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Science refutes hype on antibiotic resistance, consultants say

Carol Ryan Dumas

Capital Press

Experts in animal science and food safety refute claims by those opposed to animal agriculture who say antibiotic use in food animals is leading to antibiotic resistance in humans. Members of Animal Agriculture Alliance say the percentage of antibiotics used in both animals and humans is small and risk of resistance is minimal.

Several experts in animal agriculture are refuting what they say is misinformation on antibiotic resistance due to antibiotic use in food animals.

Leading that misinformation is the often-repeated statistic that 80 percent of all antibiotics sold in the U.S. are used in animals. That number is inflammatory and does not represent the true issue, said Dr. Richard Raymond, former undersecretary for USDA Food Safety Inspection Service and a food safety consultant.

Raymond and other animal-science experts spoke in a teleconference held by Animal Agriculture Alliance refuting what they say are misleading claims, including antibiotic resistance, by the Center for a Livable Future in its recent re-release of a 2008 report by the Pew Commission.

Those groups and others have a hidden agenda of wanting to put an end to food-animal production and the consumption of meat, Raymond said.

Of all the antibiotics used in animal agriculture, 40 percent have never been approved for use in human medicine. Another 42 percent have not been prescribed by any reputable human care professional in 30 years because they are an extremely poor choice for treating human illness, he said.

That leaves just an 18 percent crossover between antibiotics used in both animals and humans, and that’s where the discussion should be. But animal agriculture opponents refuse to narrow the discussion, he said.

Of that 18 percent crossover, only 0.3 percent of the two categories of antibiotics critical to human health are prescribed for use in animals, he said.

“I don’t say it’s not a problem. I say let’s narrow it down to the 18 percent crossover, and let’s have a discussion, not politics and not hidden agendas,” he said.

For bacteria on meat and poultry, the drugs of choice for treating human illness continue to be effective and resistance to them is not being developed, he said.

“The FDA has done a very good job in protecting our health and limiting (animal antibiotic) abuse,” he said.

Efforts to ban antibiotic use in animal agriculture would threaten human health, animal health and world security, he said.

In Switzerland two weeks ago, Raymond paid $105 for a hamburger, and that’s what would happen to the price of animal protein if ag practices are changed to what Pew and others would like, he said.

“We are providing the safest and most economical source of protein from meat in the world, and that is an important thing for world security. Hunger causes riots and unrest,” he said.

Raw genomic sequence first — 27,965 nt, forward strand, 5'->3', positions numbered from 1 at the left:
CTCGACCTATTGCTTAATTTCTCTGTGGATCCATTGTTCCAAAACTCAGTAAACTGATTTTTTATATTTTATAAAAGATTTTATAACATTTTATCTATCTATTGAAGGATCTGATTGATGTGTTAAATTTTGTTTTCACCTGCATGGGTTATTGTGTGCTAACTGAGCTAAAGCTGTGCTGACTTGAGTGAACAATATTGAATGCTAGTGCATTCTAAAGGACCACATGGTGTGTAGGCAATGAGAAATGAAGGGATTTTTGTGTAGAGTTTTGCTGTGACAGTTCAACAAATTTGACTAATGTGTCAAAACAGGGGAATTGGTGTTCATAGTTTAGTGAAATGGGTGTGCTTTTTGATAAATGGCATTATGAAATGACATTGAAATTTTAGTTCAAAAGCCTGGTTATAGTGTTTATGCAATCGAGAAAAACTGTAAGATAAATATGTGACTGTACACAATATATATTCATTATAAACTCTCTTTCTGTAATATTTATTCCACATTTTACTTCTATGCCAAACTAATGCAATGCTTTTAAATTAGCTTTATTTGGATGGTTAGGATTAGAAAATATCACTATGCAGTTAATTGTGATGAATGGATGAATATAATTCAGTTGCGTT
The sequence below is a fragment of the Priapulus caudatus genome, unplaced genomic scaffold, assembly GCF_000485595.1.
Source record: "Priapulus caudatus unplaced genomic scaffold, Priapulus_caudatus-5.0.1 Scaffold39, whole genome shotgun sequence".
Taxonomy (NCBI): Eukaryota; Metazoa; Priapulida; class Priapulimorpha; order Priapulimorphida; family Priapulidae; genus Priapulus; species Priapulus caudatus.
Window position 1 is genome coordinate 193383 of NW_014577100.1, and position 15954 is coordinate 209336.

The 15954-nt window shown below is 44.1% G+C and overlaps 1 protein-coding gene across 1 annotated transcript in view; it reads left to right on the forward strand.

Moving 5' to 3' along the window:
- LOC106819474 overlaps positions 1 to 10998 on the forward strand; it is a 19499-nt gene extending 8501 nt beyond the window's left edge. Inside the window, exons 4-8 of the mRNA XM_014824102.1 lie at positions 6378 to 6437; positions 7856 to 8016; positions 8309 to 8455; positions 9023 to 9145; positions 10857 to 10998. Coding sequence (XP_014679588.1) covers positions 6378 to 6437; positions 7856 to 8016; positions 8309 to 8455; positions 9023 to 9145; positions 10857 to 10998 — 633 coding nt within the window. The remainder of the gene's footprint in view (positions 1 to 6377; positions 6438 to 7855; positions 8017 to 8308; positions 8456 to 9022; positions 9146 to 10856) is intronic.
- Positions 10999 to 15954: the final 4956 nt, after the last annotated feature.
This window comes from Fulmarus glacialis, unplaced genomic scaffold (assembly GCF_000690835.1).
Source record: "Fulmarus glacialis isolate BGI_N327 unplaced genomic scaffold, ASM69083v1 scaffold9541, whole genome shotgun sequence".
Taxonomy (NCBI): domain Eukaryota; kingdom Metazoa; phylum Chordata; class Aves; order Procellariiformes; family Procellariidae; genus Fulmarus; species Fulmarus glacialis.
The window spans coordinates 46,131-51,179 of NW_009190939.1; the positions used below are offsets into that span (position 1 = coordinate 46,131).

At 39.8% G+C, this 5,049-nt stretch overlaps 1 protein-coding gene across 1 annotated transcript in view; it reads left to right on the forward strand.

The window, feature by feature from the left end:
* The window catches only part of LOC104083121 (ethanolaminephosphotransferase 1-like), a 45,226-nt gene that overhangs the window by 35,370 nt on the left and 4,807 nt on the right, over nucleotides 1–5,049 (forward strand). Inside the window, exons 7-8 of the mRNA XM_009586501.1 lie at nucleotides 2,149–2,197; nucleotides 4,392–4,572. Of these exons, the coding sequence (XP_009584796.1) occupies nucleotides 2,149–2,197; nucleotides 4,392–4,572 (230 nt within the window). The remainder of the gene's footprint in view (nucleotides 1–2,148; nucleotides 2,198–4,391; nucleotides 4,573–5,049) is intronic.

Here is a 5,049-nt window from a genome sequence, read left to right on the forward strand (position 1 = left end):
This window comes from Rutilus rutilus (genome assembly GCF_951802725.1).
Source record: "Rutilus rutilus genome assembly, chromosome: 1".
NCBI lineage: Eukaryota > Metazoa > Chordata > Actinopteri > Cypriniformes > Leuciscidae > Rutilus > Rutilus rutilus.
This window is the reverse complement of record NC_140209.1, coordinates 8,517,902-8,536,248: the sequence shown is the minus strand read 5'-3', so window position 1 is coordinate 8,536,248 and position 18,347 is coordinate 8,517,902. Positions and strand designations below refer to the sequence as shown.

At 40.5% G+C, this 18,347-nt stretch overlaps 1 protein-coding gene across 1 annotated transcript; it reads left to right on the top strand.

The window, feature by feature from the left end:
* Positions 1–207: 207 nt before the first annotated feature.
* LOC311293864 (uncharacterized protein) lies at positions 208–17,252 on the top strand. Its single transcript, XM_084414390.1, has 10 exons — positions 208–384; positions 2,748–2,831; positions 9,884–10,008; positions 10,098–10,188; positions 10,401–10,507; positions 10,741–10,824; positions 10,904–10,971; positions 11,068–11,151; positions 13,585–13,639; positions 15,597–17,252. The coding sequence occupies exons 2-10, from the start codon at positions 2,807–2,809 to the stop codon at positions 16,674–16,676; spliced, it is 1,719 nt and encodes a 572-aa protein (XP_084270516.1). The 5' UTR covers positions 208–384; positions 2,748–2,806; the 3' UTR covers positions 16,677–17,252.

In addition, a 1998 ban in Denmark on all animal antibiotics used to promote animal growth (aimed at reducing resistance in humans) has resulted in a 110 percent increase in prescribed veterinary antimicrobials due to sick animals. And they are treating animals with large doses of antibiotics that are critical to human health and were not previously used in quantity, he said.

“I do not believe that’s the right track to help prevent antibiotic resistance in humans,” he said.

Scott Hurd, an animal scientist with Iowa State University’s College of Veterinary Medicine and a former USDA food safety undersecretary, said he spent a lot of time working in the EU and has never seen such an increase in sick animals in his life.

That ban went in “willy-nilly,” and the results were disastrous, he said.

FDA is aware of that disaster and the subsequent increase in the use of antibiotics important to human health and has taken a much more thoughtful, deliberate route to mitigate any risk to human health and at the same time preserve tools that are necessary to maintain animal health, he said.

Hurd has spent more than 20 years studying salmonella and other food-borne pathogens and assessing the risk of antibiotic resistance in humans from antibiotic use in animals.

“The products we’re using on the farm are quite dissimilar from the products being used in human medicine, and the risk for those few products that are connected, as I’ve demonstrated, is negligible,” he said.

The antibiotics used in animal agriculture for disease prevention and control and to promote growth are FDA approved for proper doses and proper purposes and do not present an issue for antibiotic resistance in humans, Raymond said.


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